I could go on in much more detail on the building code side – what provisions I consider appropriate and what aren’t, but I don’t want to make this comment 5x as long as it is!

        1. I somewhat agree with you but I feel like it would be easier to ask for alterations to existing regulations to get where we want than to create something from scratch. That is making a whole new organization other than tacking onto an existing one. In that case who wold do inspections and certify the safety required for full time occupancies? Right now we have DOT, HUD and the local building department, none of them seem to want that obligation and they are all saying no, it goes to someone else. DOT will certify it meets DOT requirements but that doesn’t equal anything able to be lived in…

    2. EXACTLY. Taxes are the greed factor… homeowners who can’t afford – rent out a room – pay a fine – you’re not zoned for that. When/if they lift the minimum sq footage – there will be more rules. And the no loft idea is ugly and impractical.

  6. I am currently in a issue that we have had for ten yrs. We are allowed an rv u n our zone and a mh that can be used as guest housing. County has decided it must go. Help.


  7. Codes!! The buy house and rent out – is the favorite strategy. I’d landscape a bushed/privacy area from the house and keep private from tenants; even telling them you have an office here and live somewhere local. Sounds paranoid but the biggest complaint would come if you needed to evict. Or say you have permits if the question arises. It seems like every few years someone would complain – but people complain about everything (if you think about it).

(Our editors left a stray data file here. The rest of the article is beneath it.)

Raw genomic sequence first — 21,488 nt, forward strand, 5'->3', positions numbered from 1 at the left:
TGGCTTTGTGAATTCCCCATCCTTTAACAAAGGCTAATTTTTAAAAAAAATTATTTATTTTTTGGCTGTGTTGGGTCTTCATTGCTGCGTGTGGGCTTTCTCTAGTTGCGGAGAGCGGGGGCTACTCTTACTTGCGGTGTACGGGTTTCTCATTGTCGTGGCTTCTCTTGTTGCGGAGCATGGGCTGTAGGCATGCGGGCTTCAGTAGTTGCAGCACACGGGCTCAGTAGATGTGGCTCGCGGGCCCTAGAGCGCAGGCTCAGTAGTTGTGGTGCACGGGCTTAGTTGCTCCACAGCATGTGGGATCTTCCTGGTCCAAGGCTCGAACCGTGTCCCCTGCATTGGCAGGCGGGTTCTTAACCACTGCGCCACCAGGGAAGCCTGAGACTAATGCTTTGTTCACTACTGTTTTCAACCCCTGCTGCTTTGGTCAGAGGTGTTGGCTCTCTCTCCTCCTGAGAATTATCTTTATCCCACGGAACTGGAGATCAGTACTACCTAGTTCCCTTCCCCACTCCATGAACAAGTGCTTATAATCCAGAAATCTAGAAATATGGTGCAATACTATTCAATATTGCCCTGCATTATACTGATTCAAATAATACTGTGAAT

8. Okay, these are my wildest fantasies: I build a Tiny Home that could stand up well to really bad weather. One that could be cemented to a foundation but also be unattached and put on wheels. Regular houses can be moved in this way. I wish LEED certifications could be expanded to include: the ability to live off the grid, the green notion of a house having less sq footage / using less resources and the green concept of using reclaimed building materials and/or furnishings. It seems climate change is forcing this issue quicker than our culture can adjust.

    “Super Efficient Off-Grid Earthship Built for Early Retirement Plan”

  9. Opps. About the YouTube video above, the Canadian couple said getting a building permit was easy, that the county welcomed it actually. They said as long as they were working with an architect and an engineer the county was fine. I prefer a tiny home, but I appreciate their zoning success.